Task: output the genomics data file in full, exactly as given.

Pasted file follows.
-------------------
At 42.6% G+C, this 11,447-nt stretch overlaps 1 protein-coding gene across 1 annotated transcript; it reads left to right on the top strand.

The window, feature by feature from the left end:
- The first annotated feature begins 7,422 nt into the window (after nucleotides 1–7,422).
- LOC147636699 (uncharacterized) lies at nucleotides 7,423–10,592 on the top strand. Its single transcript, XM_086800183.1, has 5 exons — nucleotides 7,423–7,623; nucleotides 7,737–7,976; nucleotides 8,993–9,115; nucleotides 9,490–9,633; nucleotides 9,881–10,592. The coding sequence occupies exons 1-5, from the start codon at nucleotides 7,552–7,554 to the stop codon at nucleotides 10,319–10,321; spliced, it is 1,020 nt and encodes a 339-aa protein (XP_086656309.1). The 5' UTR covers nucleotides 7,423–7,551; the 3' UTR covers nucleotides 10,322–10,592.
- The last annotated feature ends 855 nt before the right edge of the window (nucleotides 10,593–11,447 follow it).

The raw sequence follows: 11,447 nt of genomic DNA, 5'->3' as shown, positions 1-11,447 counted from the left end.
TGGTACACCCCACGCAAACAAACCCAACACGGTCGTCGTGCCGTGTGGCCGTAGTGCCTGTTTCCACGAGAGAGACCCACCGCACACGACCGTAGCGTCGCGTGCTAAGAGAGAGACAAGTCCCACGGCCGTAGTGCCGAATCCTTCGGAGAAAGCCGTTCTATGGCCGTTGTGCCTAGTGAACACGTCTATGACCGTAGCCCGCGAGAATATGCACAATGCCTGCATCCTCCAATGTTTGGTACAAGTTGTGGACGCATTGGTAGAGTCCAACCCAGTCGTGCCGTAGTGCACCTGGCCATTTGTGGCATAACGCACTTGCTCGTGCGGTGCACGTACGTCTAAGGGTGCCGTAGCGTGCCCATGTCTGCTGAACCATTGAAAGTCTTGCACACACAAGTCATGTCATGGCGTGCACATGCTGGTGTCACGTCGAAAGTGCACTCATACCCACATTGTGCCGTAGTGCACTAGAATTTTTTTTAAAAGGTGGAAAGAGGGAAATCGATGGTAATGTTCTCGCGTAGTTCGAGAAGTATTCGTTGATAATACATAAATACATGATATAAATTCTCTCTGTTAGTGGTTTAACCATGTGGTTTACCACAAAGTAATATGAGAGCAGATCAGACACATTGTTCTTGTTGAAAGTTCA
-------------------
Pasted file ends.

At 42.6% G+C, this 11,447-nt stretch overlaps 1 protein-coding gene across 1 annotated transcript; it reads left to right on the top strand.

The window, feature by feature from the left end:
- The first annotated feature begins 7,422 nt into the window (after nucleotides 1–7,422).
- LOC147636699 (uncharacterized) lies at nucleotides 7,423–10,592 on the top strand. Its single transcript, XM_086800183.1, has 5 exons — nucleotides 7,423–7,623; nucleotides 7,737–7,976; nucleotides 8,993–9,115; nucleotides 9,490–9,633; nucleotides 9,881–10,592. The coding sequence occupies exons 1-5, from the start codon at nucleotides 7,552–7,554 to the stop codon at nucleotides 10,319–10,321; spliced, it is 1,020 nt and encodes a 339-aa protein (XP_086656309.1). The 5' UTR covers nucleotides 7,423–7,551; the 3' UTR covers nucleotides 10,322–10,592.
- The last annotated feature ends 855 nt before the right edge of the window (nucleotides 10,593–11,447 follow it).

The raw sequence follows: 11,447 nt of genomic DNA, 5'->3' as shown, positions 1-11,447 counted from the left end.
TGGTACACCCCACGCAAACAAACCCAACACGGTCGTCGTGCCGTGTGGCCGTAGTGCCTGTTTCCACGAGAGAGACCCACCGCACACGACCGTAGCGTCGCGTGCTAAGAGAGAGACAAGTCCCACGGCCGTAGTGCCGAATCCTTCGGAGAAAGCCGTTCTATGGCCGTTGTGCCTAGTGAACACGTCTATGACCGTAGCCCGCGAGAATATGCACAATGCCTGCATCCTCCAATGTTTGGTACAAGTTGTGGACGCATTGGTAGAGTCCAACCCAGTCGTGCCGTAGTGCACCTGGCCATTTGTGGCATAACGCACTTGCTCGTGCGGTGCACGTACGTCTAAGGGTGCCGTAGCGTGCCCATGTCTGCTGAACCATTGAAAGTCTTGCACACACAAGTCATGTCATGGCGTGCACATGCTGGTGTCACGTCGAAAGTGCACTCATACCCACATTGTGCCGTAGTGCACTAGAATTTTTTTTAAAAGGTGGAAAGAGGGAAATCGATGGTAATGTTCTCGCGTAGTTCGAGAAGTATTCGTTGATAATACATAAATACATGATATAAATTCTCTCTGTTAGTGGTTTAACCATGTGGTTTACCACAAAGTAATATGAGAGCAGATCAGACACATTGTTCTTGTTGAAAGTTCA